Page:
Legislation to require licensure of abortion centers was approved by the Minnesota Senate Judiciary and Public Safety Committee today on an 8-5 vote. It was the second hearing for the measure seeking women’s safety, and has the strong support of Minnesota Citizens Concerned for Life (MCCL).
S.F. 1921 (H.F. 2340), authored by Sen. Claire Robling, R-Jordan, would require facilities that perform 10 or more abortions per month to be licensed. The state commissioner of health would establish rules necessary for licensure. The bill also authorizes the commissioner to perform inspections of abortion facilities as deemed necessary, with no prior notice required.
“The state already licenses other similar facilities, including hospitals, outpatient surgical centers, and many more—even facilities that specialize in body art like tattoos and piercings,” MCCL Legislative Associate Andrea Rau testified.
Rau also discussed the filthy conditions found at an abortion clinic in Pennsylvania, which did not license or inspect abortion centers. Several women died, others contracted venereal diseases from unsanitary equipment, and babies born alive were killed. Once discovered, the clinic was called a “house of horrors” by grand jury investigators. S.F. 1921 would protect women from such dangers.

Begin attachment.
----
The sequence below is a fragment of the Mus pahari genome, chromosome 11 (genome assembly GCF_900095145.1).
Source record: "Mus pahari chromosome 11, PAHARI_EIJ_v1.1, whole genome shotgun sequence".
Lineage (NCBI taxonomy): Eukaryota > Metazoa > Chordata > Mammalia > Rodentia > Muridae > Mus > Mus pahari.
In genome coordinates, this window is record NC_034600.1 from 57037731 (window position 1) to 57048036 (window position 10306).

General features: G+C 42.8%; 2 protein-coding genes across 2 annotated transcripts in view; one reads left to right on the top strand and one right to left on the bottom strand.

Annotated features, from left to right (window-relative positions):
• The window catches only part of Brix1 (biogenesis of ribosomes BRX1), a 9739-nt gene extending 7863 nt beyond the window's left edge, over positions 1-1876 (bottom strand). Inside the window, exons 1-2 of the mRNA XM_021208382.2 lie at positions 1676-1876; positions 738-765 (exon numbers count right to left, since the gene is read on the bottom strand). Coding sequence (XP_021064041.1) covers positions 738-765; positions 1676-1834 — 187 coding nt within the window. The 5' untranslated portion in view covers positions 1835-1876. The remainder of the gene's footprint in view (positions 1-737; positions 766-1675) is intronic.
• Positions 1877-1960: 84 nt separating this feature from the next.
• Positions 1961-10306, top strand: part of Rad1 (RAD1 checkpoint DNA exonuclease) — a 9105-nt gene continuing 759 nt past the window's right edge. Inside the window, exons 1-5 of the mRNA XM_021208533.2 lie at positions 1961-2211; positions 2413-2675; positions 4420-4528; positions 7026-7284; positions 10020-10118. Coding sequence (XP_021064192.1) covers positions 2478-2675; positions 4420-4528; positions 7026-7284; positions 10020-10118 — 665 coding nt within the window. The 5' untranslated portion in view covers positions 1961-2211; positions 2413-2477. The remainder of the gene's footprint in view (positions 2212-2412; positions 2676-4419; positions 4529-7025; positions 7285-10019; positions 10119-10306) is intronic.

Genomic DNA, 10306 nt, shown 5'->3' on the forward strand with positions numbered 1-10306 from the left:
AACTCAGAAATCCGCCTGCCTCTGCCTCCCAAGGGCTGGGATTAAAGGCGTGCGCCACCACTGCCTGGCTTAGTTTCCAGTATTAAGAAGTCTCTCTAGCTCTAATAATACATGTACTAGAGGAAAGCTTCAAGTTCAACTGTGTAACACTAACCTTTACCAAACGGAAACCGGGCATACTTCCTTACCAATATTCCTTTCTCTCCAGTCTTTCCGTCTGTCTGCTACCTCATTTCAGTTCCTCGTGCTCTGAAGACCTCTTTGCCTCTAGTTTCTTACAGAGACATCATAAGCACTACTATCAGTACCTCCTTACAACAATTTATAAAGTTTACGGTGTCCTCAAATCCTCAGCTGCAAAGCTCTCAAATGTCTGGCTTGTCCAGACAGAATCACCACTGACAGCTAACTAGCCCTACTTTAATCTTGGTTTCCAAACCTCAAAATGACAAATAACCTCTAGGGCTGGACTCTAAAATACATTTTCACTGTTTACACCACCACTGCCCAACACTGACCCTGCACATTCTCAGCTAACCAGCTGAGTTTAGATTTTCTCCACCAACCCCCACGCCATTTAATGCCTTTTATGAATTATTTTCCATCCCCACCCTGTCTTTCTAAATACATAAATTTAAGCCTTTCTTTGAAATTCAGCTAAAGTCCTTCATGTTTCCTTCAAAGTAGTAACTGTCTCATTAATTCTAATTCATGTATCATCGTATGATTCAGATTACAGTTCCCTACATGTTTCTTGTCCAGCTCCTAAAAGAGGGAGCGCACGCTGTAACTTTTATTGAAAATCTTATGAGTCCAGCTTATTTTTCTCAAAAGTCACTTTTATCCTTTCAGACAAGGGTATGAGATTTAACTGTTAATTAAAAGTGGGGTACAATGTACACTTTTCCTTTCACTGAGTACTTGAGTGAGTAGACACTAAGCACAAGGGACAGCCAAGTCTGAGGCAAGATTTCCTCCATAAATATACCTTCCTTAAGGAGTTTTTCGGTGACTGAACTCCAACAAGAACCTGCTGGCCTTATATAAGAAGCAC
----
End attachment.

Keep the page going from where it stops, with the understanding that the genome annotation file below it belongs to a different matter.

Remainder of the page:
The requirement would apply to the state’s seven abortion clinics, which together perform more than 98 percent of all abortions in Minnesota. In 2010, a total of 11,505 abortions were performed in the state.
Planned Parenthood is the state’s largest abortion provider. In 2010, it performed more than 4,000 abortions, or more than 75 per week. Last week an ambulance was called to transport someone from Planned Parenthood’s new St. Paul abortion clinic, bringing to light the need for inspection and licensing of such facilities.
Sen. Robling listed the many serious complications that can result from various surgical and non-surgical abortion methods. She also noted that other states have established abortion clinic licensure laws, which have been upheld by the courts in legal challenges.
“The U.S. Supreme Court has repeatedly recognized that maternal health is a legitimate interest to support regulations regarding abortion,” Sen. Robling said.
In her testimony on behalf of the bill, Prof. Teresa Collett of the University of St. Thomas School of Law noted that in Planned Parenthood v. Casey (1992), the U.S. Supreme Court ruled that states can regulate abortion clinic practices throughout the duration of the pregnancy.
“Surely in the abortion debate in this state, we can agree on one thing: that women who choose abortion have a right to know that the clinics they are being treated by observe the highest standard of professional responsibility and sanitary equipment,” Collett said.